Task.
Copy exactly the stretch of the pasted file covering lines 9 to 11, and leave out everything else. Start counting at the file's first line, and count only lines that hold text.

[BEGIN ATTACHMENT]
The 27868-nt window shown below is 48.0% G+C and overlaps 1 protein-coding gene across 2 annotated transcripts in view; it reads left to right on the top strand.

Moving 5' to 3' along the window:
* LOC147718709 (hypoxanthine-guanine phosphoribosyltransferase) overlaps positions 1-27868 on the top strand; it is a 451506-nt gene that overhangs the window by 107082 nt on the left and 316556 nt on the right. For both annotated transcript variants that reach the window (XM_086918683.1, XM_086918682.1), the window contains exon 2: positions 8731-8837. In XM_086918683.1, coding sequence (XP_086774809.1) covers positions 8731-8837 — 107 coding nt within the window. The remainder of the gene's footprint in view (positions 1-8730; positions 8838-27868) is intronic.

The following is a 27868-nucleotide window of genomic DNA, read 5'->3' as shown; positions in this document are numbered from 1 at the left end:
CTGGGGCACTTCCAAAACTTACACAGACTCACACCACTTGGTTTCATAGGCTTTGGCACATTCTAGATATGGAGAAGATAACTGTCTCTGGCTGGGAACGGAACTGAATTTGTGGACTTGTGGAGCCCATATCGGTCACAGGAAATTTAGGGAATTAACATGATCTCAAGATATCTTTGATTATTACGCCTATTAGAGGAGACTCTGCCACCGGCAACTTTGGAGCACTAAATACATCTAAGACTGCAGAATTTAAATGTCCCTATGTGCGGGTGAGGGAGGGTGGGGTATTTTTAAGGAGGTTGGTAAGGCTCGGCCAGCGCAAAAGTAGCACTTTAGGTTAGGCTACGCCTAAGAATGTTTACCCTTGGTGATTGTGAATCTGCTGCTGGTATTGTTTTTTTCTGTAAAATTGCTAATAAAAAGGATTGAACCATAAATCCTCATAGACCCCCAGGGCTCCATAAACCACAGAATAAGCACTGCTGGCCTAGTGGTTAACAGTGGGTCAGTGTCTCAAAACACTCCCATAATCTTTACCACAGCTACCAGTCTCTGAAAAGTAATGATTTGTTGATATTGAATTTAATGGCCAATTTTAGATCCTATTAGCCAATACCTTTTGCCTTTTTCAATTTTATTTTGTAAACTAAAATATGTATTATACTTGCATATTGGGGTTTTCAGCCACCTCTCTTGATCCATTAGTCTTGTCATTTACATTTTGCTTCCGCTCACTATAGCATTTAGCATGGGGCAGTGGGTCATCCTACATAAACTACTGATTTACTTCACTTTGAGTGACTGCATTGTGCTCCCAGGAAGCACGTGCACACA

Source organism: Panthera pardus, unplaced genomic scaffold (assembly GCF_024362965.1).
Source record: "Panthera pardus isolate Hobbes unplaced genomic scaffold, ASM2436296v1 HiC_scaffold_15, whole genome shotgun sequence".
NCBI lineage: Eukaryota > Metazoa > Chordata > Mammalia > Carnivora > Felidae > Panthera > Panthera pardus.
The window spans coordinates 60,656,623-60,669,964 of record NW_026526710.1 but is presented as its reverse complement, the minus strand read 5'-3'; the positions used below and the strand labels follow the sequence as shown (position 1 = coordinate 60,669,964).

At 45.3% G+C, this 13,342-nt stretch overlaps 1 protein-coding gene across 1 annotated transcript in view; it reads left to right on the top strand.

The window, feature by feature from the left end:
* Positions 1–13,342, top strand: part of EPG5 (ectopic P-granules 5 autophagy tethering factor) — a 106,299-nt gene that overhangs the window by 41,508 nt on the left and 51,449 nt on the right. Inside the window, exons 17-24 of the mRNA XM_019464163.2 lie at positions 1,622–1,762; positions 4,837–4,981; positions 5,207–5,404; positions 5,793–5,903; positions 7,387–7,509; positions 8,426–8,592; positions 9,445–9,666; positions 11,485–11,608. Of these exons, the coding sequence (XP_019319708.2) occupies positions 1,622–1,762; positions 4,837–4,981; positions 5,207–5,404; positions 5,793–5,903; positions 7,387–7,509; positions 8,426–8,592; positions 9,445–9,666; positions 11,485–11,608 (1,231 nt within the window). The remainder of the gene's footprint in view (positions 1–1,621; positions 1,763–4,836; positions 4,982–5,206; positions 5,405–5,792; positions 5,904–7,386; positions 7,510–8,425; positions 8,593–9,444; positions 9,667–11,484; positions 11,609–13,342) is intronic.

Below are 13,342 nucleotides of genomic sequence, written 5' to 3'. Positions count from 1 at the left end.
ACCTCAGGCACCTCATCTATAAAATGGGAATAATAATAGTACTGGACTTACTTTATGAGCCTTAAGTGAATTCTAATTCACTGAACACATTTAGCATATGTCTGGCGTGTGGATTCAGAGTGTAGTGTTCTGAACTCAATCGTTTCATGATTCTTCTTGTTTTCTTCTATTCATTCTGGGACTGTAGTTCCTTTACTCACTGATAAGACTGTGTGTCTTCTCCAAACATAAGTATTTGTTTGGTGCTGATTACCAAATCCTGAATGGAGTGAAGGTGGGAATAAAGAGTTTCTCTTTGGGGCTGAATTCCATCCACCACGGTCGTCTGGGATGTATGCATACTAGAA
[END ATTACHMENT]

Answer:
The window spans coordinates 60,656,623-60,669,964 of record NW_026526710.1 but is presented as its reverse complement, the minus strand read 5'-3'; the positions used below and the strand labels follow the sequence as shown (position 1 = coordinate 60,669,964).

At 45.3% G+C, this 13,342-nt stretch overlaps 1 protein-coding gene across 1 annotated transcript in view; it reads left to right on the top strand.

The window, feature by feature from the left end: